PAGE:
Students use UO sustainability data to seek climate solutions – AroundtheO

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An environmental science class is using the UO’s sustainability dashboard to overcome a common problem with such topics: making a big, global issue like climate change relevant at the local level.
That’s a challenge facing any instructor teaching the Introduction to Environmental Studies sequence, courses required of environmental studies and science majors and minors that also fulfill core education requirements for students in other disciplines. But geography and environmental studies professor Lucas Silva developed an innovative approach to address the question of scale and application in environmental topics.
In winter 2022, Silva taught Environmental Studies 202: Introduction to Environmental Studies in the Natural and Applied sciences. In the course description, Silva emphasizes the need to understand scientific data in order to make reasoned arguments and recommendations on what people should actually do about environmental issues. The goal is to help students develop basic science literacy and the ability to work with various types of data and then apply that data to real world solutions.
To develop the ability to understand data and use it to make specific recommendations, Silva crafted an assignment where students use information from Project Drawdown, a research-driven breakdown of the top solutions to global warming; an academic article focused on the importance of localized carbon reduction strategies; and data from the university’s sustainability dashboard.
Sustainability dashboard graph on wasteThe dashboard presents information on the UO’s sustainability performance around nine key categories: air and climate, buildings, energy, grounds, transportation, waste, water, purchasing, and food and dining. Students then designed a graphic representation of different ideas interconnecting major sustainability and carbon reduction action on campus.
The results took the big picture of climate change solutions broadly from Project Drawdown and localized it to what the UO is, could or should do to reduce carbon emissions on campus, including areas of potential competition and recommendations for future improvements.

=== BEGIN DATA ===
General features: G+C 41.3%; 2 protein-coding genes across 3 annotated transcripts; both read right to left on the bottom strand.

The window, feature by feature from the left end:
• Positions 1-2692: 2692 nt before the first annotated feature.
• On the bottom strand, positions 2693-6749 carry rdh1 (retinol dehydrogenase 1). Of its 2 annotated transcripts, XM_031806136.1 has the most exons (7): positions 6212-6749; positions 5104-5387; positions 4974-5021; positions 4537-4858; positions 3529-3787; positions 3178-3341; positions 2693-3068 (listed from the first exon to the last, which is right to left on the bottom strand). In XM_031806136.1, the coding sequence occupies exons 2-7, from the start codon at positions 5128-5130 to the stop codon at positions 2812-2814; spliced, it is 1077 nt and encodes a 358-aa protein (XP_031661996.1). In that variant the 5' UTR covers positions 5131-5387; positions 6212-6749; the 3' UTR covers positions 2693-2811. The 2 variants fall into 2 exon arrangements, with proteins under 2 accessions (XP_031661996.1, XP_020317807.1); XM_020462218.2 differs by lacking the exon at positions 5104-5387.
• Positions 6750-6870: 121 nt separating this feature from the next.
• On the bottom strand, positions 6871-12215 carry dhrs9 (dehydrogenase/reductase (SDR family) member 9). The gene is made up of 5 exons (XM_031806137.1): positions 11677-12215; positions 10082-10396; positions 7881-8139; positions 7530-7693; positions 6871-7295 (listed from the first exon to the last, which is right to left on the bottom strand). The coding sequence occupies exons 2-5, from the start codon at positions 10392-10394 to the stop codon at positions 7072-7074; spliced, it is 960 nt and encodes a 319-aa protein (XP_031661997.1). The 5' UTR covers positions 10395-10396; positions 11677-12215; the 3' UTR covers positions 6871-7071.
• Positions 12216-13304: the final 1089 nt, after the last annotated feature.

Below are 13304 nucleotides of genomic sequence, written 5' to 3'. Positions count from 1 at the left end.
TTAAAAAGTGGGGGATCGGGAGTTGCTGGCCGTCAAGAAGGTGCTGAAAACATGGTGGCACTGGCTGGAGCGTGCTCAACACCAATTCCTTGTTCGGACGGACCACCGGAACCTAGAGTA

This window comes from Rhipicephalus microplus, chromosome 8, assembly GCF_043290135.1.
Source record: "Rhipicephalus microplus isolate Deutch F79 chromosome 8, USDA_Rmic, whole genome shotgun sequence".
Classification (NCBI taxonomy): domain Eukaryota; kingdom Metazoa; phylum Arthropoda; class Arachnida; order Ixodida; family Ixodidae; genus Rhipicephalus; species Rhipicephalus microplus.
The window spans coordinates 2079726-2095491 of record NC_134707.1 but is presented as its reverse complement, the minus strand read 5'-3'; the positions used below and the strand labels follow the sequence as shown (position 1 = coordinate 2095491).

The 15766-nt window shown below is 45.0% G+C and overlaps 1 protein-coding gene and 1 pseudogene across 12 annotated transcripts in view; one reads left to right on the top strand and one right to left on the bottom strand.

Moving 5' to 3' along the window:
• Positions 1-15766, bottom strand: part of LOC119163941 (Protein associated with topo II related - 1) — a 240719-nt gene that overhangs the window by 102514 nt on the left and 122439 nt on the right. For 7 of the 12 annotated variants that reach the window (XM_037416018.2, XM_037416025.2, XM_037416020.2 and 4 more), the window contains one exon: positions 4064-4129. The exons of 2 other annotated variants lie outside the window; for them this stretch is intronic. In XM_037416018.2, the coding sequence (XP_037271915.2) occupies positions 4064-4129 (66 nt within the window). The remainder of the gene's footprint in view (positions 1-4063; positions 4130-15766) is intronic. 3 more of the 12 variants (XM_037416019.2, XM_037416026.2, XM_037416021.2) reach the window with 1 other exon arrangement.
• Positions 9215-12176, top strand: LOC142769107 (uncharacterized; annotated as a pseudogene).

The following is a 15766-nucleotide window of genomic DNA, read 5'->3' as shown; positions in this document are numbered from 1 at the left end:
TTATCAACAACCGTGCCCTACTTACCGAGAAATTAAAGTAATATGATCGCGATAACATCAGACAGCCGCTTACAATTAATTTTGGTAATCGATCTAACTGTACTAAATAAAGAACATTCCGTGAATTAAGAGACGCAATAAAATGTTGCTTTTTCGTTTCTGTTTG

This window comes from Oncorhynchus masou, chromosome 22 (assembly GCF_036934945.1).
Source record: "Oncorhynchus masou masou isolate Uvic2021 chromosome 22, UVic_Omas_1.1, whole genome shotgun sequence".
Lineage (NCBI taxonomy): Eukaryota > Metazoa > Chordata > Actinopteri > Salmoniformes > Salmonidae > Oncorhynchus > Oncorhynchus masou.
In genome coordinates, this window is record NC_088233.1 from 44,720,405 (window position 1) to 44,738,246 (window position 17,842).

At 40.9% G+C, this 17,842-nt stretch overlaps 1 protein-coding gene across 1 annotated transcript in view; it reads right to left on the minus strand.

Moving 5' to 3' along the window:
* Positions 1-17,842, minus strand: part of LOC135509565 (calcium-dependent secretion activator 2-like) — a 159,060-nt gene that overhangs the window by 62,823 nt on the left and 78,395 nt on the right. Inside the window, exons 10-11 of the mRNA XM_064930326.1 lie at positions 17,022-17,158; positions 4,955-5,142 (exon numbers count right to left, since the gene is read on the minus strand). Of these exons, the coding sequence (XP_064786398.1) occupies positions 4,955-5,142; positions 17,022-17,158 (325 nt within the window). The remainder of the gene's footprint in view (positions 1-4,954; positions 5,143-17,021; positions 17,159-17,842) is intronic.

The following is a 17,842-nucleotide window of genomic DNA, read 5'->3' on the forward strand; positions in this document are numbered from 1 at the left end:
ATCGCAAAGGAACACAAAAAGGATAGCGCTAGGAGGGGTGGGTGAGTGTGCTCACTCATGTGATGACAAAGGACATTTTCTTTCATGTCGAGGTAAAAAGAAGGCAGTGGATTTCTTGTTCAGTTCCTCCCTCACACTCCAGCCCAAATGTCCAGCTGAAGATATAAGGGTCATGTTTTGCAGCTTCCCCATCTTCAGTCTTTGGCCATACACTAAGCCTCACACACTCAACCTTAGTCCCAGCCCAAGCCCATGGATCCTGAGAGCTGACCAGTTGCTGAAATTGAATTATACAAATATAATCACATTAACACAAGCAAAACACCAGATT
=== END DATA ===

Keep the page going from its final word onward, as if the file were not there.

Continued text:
“Students responded with enthusiasm,” Silva said. “They were eager to look under the hood of the very impressive, dynamic infographics that populate the UO’s Office of Sustainability website, with design credit to the InfoGraphics Lab, and they were excited to develop their own data charts and feedback loop equations, which they learned in class, to identify synergies between local action taking place on campus with the broader set of activities and policies for climate change mitigation and adaptation led by the global community.”
In course evaluations, one student said course content “was often focused on environmental issues in (the) modern day and discussing real-life solutions to these issues and why these solutions are (or) are not actually helpful (or) productive,” and another said the course “is extremely relevant to today’s climate issues and allowed for an easier understanding of the concepts.”
Faculty members and students are invited to explore the interactive visualizations on the sustainability dashboard and to download and use the data in coursework and research. The site data is managed by the Office of Sustainability with visualizations designed by the InfoGraphics Lab.
By Sarah Stoeckl, Office of Sustainability
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